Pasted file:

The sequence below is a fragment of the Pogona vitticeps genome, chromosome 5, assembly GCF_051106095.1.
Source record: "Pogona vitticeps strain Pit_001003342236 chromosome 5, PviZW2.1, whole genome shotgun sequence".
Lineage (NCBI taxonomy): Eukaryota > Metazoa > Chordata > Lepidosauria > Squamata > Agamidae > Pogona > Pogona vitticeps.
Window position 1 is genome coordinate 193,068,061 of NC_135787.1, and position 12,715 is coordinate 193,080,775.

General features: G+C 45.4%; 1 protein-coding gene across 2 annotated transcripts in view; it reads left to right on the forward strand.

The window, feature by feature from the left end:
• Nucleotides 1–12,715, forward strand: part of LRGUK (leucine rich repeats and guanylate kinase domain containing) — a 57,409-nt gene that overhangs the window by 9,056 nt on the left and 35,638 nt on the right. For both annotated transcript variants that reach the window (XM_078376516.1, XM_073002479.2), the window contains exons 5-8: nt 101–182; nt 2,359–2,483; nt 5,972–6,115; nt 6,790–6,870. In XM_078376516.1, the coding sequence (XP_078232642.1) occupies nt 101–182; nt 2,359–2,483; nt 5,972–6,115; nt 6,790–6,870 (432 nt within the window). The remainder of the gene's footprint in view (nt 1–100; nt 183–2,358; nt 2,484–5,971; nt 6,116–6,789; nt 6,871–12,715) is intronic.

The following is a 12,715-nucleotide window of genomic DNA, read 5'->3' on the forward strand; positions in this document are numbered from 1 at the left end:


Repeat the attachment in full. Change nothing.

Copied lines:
The sequence below is a fragment of the Pogona vitticeps genome, chromosome 5, assembly GCF_051106095.1.
Source record: "Pogona vitticeps strain Pit_001003342236 chromosome 5, PviZW2.1, whole genome shotgun sequence".
Lineage (NCBI taxonomy): Eukaryota > Metazoa > Chordata > Lepidosauria > Squamata > Agamidae > Pogona > Pogona vitticeps.
Window position 1 is genome coordinate 193,068,061 of NC_135787.1, and position 12,715 is coordinate 193,080,775.

General features: G+C 45.4%; 1 protein-coding gene across 2 annotated transcripts in view; it reads left to right on the forward strand.

The window, feature by feature from the left end:
• Nucleotides 1–12,715, forward strand: part of LRGUK (leucine rich repeats and guanylate kinase domain containing) — a 57,409-nt gene that overhangs the window by 9,056 nt on the left and 35,638 nt on the right. For both annotated transcript variants that reach the window (XM_078376516.1, XM_073002479.2), the window contains exons 5-8: nt 101–182; nt 2,359–2,483; nt 5,972–6,115; nt 6,790–6,870. In XM_078376516.1, the coding sequence (XP_078232642.1) occupies nt 101–182; nt 2,359–2,483; nt 5,972–6,115; nt 6,790–6,870 (432 nt within the window). The remainder of the gene's footprint in view (nt 1–100; nt 183–2,358; nt 2,484–5,971; nt 6,116–6,789; nt 6,871–12,715) is intronic.

The following is a 12,715-nucleotide window of genomic DNA, read 5'->3' on the forward strand; positions in this document are numbered from 1 at the left end: